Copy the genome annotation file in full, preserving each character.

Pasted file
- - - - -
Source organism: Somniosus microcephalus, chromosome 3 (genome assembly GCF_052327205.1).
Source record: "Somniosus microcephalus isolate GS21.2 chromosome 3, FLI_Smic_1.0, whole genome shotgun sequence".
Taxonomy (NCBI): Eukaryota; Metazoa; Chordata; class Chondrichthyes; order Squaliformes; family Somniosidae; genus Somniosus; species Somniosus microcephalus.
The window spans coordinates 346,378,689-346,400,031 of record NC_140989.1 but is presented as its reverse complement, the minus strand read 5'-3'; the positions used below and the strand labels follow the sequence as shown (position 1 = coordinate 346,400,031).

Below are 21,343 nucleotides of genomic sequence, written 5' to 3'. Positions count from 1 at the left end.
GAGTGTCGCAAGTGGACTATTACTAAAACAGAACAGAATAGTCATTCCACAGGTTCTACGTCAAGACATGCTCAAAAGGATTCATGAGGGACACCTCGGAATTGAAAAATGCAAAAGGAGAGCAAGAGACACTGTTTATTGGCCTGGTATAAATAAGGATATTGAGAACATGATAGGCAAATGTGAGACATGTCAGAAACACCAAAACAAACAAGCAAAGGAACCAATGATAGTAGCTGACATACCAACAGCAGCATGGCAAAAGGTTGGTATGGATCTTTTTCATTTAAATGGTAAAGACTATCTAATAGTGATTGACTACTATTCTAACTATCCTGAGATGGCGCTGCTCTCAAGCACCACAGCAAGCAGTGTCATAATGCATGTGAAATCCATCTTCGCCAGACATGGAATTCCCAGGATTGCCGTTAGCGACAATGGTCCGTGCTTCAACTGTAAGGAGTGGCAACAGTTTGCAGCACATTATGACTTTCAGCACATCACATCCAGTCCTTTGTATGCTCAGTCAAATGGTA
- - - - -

Source organism: Somniosus microcephalus, chromosome 3 (genome assembly GCF_052327205.1).
Source record: "Somniosus microcephalus isolate GS21.2 chromosome 3, FLI_Smic_1.0, whole genome shotgun sequence".
Taxonomy (NCBI): Eukaryota; Metazoa; Chordata; class Chondrichthyes; order Squaliformes; family Somniosidae; genus Somniosus; species Somniosus microcephalus.
The window spans coordinates 346,378,689-346,400,031 of record NC_140989.1 but is presented as its reverse complement, the minus strand read 5'-3'; the positions used below and the strand labels follow the sequence as shown (position 1 = coordinate 346,400,031).

Below are 21,343 nucleotides of genomic sequence, written 5' to 3'. Positions count from 1 at the left end.
GAGTGTCGCAAGTGGACTATTACTAAAACAGAACAGAATAGTCATTCCACAGGTTCTACGTCAAGACATGCTCAAAAGGATTCATGAGGGACACCTCGGAATTGAAAAATGCAAAAGGAGAGCAAGAGACACTGTTTATTGGCCTGGTATAAATAAGGATATTGAGAACATGATAGGCAAATGTGAGACATGTCAGAAACACCAAAACAAACAAGCAAAGGAACCAATGATAGTAGCTGACATACCAACAGCAGCATGGCAAAAGGTTGGTATGGATCTTTTTCATTTAAATGGTAAAGACTATCTAATAGTGATTGACTACTATTCTAACTATCCTGAGATGGCGCTGCTCTCAAGCACCACAGCAAGCAGTGTCATAATGCATGTGAAATCCATCTTCGCCAGACATGGAATTCCCAGGATTGCCGTTAGCGACAATGGTCCGTGCTTCAACTGTAAGGAGTGGCAACAGTTTGCAGCACATTATGACTTTCAGCACATCACATCCAGTCCTTTGTATGCTCAGTCAAATGGTA